About 100 people took refuge each day in Old Town from steamy temperatures this week, Multnomah County officials say.
Portland saw a high of 98 degrees Wednesday, Aug. 17. Thursday was cooler—86 degrees—with cloud cover blunting the hottest temperatures. In between, the city experienced one of the warmest nights in its history: 73 degrees. The National Weather Service says that’s two degrees shy of the highest low temperature Portland has recorded, 75 degrees during the heat dome last summer.
That extreme climate event, and the resulting 69 deaths in the Portland area, have kept county and city officials on edge this summer—repeatedly opening cooling shelters as new hot spells approach.
The county centered its weather shelter response this week in Old Town, within walking distance of some of Portland’s largest centers of tent camping. (People living outdoors have the most difficulty escaping the weather, as do people living in subsidized housing, which rarely includes air conditioning.) The nonprofit Do Good Multnomah, which is largely funded by county contracts, operated the cooling shelter.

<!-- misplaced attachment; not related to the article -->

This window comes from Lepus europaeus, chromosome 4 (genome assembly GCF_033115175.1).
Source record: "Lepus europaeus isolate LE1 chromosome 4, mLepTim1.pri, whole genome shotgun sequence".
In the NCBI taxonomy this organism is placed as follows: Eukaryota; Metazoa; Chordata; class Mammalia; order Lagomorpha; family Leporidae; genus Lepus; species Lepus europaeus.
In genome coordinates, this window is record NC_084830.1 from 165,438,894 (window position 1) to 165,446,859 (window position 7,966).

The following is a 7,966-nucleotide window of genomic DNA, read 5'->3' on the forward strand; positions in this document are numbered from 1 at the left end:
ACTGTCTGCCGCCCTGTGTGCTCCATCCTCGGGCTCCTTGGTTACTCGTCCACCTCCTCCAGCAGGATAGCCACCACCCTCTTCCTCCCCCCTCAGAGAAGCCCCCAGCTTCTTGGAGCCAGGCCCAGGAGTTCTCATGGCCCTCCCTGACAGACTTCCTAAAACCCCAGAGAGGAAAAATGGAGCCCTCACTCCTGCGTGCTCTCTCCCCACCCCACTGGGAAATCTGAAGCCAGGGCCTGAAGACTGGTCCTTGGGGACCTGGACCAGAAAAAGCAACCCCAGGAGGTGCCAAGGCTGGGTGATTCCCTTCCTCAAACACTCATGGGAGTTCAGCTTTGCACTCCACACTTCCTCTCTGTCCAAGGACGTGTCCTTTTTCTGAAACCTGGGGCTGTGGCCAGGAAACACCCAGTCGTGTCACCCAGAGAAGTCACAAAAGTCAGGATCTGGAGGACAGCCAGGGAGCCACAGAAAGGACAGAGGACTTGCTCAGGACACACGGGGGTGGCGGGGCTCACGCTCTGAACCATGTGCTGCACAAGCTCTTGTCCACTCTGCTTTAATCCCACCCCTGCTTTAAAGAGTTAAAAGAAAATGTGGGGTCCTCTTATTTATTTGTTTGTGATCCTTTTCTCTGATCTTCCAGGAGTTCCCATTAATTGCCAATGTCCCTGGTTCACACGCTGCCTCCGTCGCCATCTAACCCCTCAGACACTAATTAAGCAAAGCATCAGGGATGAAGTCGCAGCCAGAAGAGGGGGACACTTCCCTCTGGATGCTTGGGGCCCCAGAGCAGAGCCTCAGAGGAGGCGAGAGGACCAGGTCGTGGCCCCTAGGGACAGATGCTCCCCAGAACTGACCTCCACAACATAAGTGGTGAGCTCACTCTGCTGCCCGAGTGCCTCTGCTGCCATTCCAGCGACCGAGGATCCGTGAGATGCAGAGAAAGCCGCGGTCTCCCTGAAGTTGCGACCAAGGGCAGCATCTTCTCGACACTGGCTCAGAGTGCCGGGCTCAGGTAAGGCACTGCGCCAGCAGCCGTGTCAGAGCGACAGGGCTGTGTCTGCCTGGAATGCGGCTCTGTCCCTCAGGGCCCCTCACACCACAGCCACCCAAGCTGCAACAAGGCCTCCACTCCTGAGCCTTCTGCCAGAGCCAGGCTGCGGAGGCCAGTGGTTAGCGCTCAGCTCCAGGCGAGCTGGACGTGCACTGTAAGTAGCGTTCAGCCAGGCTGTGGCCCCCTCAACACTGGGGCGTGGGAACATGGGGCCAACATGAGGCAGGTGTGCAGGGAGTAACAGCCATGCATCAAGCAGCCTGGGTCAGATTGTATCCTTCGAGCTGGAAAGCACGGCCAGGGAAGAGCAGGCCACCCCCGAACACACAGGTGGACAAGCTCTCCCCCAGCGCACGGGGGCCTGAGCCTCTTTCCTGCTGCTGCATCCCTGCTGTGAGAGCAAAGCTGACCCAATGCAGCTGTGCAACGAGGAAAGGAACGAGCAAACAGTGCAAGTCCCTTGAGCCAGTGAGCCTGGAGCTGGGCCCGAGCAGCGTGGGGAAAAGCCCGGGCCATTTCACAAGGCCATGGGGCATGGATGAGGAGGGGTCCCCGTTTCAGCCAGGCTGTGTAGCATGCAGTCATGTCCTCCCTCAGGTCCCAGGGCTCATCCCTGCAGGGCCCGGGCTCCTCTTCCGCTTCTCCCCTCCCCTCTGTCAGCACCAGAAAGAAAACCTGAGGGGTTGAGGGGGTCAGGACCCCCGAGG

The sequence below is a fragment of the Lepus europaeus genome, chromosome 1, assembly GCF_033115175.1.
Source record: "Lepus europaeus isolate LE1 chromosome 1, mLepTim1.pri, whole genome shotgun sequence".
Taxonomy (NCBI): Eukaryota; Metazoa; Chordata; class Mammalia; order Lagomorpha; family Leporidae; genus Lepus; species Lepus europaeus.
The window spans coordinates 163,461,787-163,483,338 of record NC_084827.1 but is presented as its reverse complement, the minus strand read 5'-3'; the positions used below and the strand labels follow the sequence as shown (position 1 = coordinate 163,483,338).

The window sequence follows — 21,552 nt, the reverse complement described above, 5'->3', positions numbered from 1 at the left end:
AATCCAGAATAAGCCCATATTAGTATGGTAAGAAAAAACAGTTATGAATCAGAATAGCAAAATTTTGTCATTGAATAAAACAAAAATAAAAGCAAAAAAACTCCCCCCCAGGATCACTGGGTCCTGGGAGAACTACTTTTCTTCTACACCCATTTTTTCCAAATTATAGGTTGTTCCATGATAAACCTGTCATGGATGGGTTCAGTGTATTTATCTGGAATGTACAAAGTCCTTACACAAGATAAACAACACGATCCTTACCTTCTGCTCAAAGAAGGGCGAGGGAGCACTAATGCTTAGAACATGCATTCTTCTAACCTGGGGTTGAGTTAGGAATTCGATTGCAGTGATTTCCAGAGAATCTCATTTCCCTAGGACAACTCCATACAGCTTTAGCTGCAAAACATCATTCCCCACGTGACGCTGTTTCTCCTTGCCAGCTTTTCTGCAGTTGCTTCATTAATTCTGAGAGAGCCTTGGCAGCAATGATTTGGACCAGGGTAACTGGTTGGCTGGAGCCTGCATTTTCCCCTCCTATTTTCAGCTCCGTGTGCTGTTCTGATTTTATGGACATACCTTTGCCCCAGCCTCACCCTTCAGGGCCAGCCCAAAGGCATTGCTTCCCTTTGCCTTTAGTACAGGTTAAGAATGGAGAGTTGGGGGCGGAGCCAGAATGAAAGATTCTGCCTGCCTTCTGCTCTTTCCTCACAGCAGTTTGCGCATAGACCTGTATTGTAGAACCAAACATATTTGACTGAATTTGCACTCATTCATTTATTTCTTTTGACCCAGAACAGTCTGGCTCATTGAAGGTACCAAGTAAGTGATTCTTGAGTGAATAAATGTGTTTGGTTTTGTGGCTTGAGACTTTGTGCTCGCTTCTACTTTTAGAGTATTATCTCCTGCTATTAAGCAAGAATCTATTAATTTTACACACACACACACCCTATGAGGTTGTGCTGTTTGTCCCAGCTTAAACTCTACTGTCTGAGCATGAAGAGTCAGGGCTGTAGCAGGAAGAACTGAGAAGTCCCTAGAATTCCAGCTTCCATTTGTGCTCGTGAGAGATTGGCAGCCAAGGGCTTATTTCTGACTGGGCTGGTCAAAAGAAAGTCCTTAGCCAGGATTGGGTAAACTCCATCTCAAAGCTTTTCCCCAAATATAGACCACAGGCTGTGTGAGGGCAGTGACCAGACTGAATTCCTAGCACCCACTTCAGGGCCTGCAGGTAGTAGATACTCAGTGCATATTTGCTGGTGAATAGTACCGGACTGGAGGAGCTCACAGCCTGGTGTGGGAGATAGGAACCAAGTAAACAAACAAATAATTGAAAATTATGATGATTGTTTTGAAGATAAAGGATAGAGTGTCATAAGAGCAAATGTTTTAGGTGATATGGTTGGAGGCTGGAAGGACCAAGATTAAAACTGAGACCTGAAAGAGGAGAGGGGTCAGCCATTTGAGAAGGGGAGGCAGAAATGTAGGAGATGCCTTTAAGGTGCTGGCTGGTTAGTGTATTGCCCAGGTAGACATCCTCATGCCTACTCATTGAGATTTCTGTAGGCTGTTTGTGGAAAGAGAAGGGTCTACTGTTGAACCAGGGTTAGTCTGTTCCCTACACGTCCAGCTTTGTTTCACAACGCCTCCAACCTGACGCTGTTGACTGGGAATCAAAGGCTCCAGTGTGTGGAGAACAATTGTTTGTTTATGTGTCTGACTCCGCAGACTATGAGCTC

“We had 108 people seeking relief [Wednesday] between 2 and 10 pm in the cooling space run by Do Good Multnomah in Old Town,” Multnomah County health officer Dr. Jennifer Vines tells WW. “We had 118 people come into the Old Town cooling space Thursday 2 to 10 pm.”
Local officials also managed splash pads and extended hours at some libraries. Lloyd Center remained open past dusk. “We really have no way of knowing how many people went to the Lloyd Center, splash pads and community centers or libraries,” Vines says.
At least seven people have died from overheating this summer. So far, no deaths related to the heat have been reported this week.